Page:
In here are a few notes about how the code is organized, used concepts, etc.
The main code is all pure Python. It is highly modular. The main playing engine is implemented in C/C++ as a Python module (
ffmpeg.c and related). It uses FFmpeg for decoding and PortAudio for output.
A basic principle is to keep the code as simple as possible so that it works. I really want to avoid to overcomplicate things.
A module is controlled by the
utils.Module class. It refers to a Python module (for example
When you start a module (
Module.start), it starts a new thread and executes the
A module is supposed to be reloadable. There is the function
State.reloadModules is supposed to reload all modules. This is mostly only used for/while debugging, though and is probably not stable and not well tested.
Multithreading and multiprocessing
The whole code makes heavy use of multithreading and multiprocessing. Every module already runs in its own thread. But some modules itself spawn also other threads. The GUI module spawns a new thread for most actions. Heavy calculations should be done in a seperate process so that the GUI and the playing engine (which run both in the main process) are always responsive. There is
utils.asyncCall for an easy and stable way to do something in a seperate process.
This is all the Python native-C/C++ module.
player module creates the player object as
State.state.player. It setups the queue as
State.state provides also some functions to control the player state (
The basic idea is that Python objects are directly represented in the GUI. The main window corresponds to the
State.state object. Attributes of an object which should be shown in the GUI are marked via the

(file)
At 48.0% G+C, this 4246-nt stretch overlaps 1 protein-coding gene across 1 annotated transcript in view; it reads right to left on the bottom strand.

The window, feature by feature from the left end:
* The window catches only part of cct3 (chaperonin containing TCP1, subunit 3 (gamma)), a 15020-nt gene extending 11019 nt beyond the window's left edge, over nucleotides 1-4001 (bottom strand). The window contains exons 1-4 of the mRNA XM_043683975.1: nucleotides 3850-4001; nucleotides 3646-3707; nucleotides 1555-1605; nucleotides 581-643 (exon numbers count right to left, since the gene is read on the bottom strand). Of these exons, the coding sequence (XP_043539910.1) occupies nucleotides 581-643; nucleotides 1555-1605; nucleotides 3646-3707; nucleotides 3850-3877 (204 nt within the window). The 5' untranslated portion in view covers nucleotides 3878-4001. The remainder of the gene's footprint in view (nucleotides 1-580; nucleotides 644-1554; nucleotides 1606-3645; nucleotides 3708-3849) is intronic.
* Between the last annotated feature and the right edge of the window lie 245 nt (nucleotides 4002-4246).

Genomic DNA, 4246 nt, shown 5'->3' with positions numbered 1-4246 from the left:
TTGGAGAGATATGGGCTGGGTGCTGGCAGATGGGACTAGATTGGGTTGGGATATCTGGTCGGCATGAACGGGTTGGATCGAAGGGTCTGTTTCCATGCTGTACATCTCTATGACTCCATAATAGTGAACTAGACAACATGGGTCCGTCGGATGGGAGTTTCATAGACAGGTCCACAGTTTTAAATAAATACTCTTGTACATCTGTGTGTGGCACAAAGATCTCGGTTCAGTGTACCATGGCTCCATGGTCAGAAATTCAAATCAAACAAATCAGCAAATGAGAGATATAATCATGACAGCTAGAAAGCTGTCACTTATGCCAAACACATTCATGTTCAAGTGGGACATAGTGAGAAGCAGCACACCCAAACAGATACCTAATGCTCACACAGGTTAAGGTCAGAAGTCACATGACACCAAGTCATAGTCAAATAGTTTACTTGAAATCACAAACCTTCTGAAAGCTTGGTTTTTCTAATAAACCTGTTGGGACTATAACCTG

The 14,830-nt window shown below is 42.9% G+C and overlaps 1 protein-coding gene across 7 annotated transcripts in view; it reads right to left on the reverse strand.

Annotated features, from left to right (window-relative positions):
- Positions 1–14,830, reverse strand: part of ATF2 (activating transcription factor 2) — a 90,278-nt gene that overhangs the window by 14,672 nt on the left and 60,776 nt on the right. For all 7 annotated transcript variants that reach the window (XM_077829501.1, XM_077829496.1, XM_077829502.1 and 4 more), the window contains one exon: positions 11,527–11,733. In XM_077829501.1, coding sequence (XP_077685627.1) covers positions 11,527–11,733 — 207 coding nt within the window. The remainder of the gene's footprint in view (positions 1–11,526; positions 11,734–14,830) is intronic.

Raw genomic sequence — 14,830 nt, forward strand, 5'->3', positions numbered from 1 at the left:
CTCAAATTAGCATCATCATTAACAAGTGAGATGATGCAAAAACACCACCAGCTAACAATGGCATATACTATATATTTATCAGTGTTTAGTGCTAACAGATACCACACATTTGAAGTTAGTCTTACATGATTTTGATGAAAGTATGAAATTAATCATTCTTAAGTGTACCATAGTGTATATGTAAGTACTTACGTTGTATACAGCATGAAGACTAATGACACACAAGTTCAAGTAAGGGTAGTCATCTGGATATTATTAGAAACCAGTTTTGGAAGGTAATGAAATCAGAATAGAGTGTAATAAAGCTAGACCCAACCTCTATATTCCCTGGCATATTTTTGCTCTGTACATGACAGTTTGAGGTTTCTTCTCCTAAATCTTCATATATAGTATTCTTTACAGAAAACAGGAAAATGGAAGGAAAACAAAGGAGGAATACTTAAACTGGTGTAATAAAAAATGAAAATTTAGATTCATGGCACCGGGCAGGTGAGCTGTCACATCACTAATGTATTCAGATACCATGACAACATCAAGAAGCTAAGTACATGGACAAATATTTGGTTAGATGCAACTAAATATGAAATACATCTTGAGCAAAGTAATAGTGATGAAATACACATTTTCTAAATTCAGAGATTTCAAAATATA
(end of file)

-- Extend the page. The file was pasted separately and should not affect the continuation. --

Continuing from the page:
utils.UserAttrib decorator. There, you can specify some further information to specify more concretely how an attribute should be displayed.
The GUI has its own module
gui. At the moment, only an OSX Cocoa interface (
guiCocoa) is implemented but a PyQt implementation is planned. There is some special handling for this module as it needs to be run in the main thread in most cases. See
main for further reference.
This is the module
The database is intended to be an optional system which stores some extra data/statistics about a song and also caches some data which is heavy to calculate (e.g. the fingerprint).
It provides several ways to identify a song:
- By the SHA1 of its path name (relative to the users home dir).
- By the SHA1 of its file.
- By the SHA1 of its AcoustId fingerprint.
This is so that the database stays robust in case the user moves a song file around or changes its metadata.
It uses SQLite as its backend. (As it is used mostly as a key/value store with optional external indexing, a complex SQL-like DB is not strictly needed. Earlier, I tried other DBs. For a history, see the comment in the source.)
It uses binstruct for the serialization.
Song attribute knowledge system
There are several sources where we can get some song attribute from:
- The local
- The database.
- The file metadata (e.g. artist, title, duration).
- Calculate it from the file (e.g. duration, fingerprint, ReplayGain).
- Look it up from some Internet service like MusicBrainz.
To have a generic attribute read interface which captures all different cases, there is the function:
Song.get(self, attrib, timeout, accuracy)
For each attrib, there might be functions:
Song._estimate_<attrib>, which is supposed to be fast. This is called no matter what the
timeoutis, in case we did not get it from the database.
Song._calc_<attrib>, which is supposed to return the exact value but is heavy to call. If this is needed, it will be executed in a seperate process.
Song for further reference.
The playlist queue is managed by the
queue module. It has the logic to autofill the queue if there are too less songs in it. The algorithm to automatically select a new song uses the random file queue generator. This is a lazy directory unfolder and random picker, implemented in
RandomFileQueue. Every time, it looks at a few songs and selects some song based on
- the song rating,
- the current recently played context (mostly the song genre / tag map).
stdinconsole, when started with
--shell, provides a handy IPython shell to the running application (in addition to the GUI which is still loaded). This is quite helpful to play around. In addition, as said earlier, all the modules are reloadable. I made this so I don't need to interrupt my music playing when playing with the code.